However, this approach will require some effort to break down the work into right-sized pieces. With a large enough sample size of historical work, some variation in sizing can be ignored, but you need to have the work reasonably sized. You probably won’t be able to take a raw request and use your flow metrics to determine how long it will take. This may be a bigger investment of time than it takes you to refine the work sufficiently to provide an estimate, but the quality of the predictions will likely be higher.

Since the data is based on history, there are also several things that can disturb the data. Any changes in context could make the historical data less relevant. This includes changes to the team, the problem domain, the tools and technology, and the processes and way of working. If you have a large enough set of teams within your organization, you may be able to try to get some organizational historical data, but it would be less accurate than a single, relatively stable team over the life of a long-lived product.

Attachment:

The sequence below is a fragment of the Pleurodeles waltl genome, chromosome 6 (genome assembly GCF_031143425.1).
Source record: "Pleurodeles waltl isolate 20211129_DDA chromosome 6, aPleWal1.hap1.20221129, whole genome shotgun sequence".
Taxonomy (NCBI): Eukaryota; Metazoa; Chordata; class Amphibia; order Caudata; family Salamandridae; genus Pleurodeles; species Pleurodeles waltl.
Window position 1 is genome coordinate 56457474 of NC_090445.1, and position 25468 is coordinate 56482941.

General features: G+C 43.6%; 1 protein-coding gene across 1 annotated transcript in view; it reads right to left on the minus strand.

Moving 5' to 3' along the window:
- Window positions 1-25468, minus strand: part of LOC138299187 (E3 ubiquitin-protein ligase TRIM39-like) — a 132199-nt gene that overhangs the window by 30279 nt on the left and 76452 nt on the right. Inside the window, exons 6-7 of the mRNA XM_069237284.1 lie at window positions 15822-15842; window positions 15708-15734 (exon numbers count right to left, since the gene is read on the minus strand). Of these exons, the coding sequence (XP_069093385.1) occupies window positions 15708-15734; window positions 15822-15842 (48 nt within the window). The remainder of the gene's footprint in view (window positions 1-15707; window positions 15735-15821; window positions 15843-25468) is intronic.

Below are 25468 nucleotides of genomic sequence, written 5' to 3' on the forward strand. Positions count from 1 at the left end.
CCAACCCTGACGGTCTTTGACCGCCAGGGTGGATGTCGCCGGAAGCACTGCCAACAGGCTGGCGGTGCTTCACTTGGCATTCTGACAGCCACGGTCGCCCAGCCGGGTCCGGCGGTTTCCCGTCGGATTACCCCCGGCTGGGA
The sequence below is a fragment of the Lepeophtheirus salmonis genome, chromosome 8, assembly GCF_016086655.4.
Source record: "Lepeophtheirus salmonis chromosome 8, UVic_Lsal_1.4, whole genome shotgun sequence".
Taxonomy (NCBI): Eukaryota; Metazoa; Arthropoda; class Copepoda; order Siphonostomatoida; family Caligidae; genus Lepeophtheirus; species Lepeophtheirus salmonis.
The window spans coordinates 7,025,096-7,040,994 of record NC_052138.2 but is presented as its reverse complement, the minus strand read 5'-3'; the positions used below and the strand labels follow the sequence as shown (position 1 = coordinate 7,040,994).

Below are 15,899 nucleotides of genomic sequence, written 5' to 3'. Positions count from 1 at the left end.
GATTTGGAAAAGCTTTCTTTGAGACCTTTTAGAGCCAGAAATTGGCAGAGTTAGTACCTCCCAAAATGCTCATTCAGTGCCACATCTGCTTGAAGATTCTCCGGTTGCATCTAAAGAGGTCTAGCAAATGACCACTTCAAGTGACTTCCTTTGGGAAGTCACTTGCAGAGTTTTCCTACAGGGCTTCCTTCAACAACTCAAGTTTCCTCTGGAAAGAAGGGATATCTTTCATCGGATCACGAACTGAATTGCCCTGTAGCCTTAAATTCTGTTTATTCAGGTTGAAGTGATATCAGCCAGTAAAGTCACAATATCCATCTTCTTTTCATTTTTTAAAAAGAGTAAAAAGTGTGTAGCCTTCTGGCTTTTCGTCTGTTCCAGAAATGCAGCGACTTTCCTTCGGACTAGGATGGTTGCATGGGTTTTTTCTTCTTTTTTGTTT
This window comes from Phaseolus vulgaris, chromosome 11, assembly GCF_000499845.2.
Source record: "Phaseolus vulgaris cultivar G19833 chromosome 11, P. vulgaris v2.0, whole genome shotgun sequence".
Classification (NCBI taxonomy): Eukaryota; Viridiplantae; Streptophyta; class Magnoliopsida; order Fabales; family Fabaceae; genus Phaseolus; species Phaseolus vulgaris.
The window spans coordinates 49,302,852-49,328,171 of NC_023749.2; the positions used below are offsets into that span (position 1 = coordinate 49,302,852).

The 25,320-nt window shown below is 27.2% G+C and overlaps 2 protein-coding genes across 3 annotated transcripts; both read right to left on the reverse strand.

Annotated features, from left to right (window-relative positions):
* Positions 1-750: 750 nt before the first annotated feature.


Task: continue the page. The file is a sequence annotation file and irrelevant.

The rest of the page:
As candied_orange notes, the mainstream alternative is to timebox the result. You basically deliver whatever you have completed after a certain amount of time and charge for the time. The issue is that a lot of customers probably won’t accept this arrangement. Think about if you were having some work done on your house, would you pay a contractor for whatever they deliver in 2 weeks? How do you know that they won’t just slack off? That requires a lot of trust and if you are managing a business, entering into such a deal is highly questionable.